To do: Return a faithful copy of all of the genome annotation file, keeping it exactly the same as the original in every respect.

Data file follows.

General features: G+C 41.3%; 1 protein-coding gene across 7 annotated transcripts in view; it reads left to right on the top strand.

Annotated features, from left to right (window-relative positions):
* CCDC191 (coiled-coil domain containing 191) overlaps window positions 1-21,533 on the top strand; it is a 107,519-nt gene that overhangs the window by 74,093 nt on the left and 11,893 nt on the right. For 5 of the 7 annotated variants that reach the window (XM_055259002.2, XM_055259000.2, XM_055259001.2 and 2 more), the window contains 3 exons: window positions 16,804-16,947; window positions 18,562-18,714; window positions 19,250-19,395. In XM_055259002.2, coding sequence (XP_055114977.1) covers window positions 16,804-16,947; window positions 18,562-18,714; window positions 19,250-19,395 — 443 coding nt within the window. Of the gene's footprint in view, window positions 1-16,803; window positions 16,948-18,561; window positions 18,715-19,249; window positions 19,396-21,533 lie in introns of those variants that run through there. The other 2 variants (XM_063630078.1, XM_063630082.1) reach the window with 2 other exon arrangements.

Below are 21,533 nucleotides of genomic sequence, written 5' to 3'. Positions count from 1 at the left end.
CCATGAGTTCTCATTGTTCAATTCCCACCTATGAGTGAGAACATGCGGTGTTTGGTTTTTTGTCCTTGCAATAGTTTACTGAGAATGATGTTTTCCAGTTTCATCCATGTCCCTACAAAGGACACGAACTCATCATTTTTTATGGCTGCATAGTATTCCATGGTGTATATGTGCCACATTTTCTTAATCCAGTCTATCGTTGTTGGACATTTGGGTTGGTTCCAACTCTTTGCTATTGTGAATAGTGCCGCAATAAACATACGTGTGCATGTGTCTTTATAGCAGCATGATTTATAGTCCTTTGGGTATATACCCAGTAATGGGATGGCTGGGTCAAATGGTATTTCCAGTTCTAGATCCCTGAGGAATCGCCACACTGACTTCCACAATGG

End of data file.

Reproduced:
General features: G+C 41.3%; 1 protein-coding gene across 7 annotated transcripts in view; it reads left to right on the top strand.

Annotated features, from left to right (window-relative positions):
* CCDC191 (coiled-coil domain containing 191) overlaps window positions 1-21,533 on the top strand; it is a 107,519-nt gene that overhangs the window by 74,093 nt on the left and 11,893 nt on the right. For 5 of the 7 annotated variants that reach the window (XM_055259002.2, XM_055259000.2, XM_055259001.2 and 2 more), the window contains 3 exons: window positions 16,804-16,947; window positions 18,562-18,714; window positions 19,250-19,395. In XM_055259002.2, coding sequence (XP_055114977.1) covers window positions 16,804-16,947; window positions 18,562-18,714; window positions 19,250-19,395 — 443 coding nt within the window. Of the gene's footprint in view, window positions 1-16,803; window positions 16,948-18,561; window positions 18,715-19,249; window positions 19,396-21,533 lie in introns of those variants that run through there. The other 2 variants (XM_063630078.1, XM_063630082.1) reach the window with 2 other exon arrangements.

Below are 21,533 nucleotides of genomic sequence, written 5' to 3'. Positions count from 1 at the left end.
CCATGAGTTCTCATTGTTCAATTCCCACCTATGAGTGAGAACATGCGGTGTTTGGTTTTTTGTCCTTGCAATAGTTTACTGAGAATGATGTTTTCCAGTTTCATCCATGTCCCTACAAAGGACACGAACTCATCATTTTTTATGGCTGCATAGTATTCCATGGTGTATATGTGCCACATTTTCTTAATCCAGTCTATCGTTGTTGGACATTTGGGTTGGTTCCAACTCTTTGCTATTGTGAATAGTGCCGCAATAAACATACGTGTGCATGTGTCTTTATAGCAGCATGATTTATAGTCCTTTGGGTATATACCCAGTAATGGGATGGCTGGGTCAAATGGTATTTCCAGTTCTAGATCCCTGAGGAATCGCCACACTGACTTCCACAATGG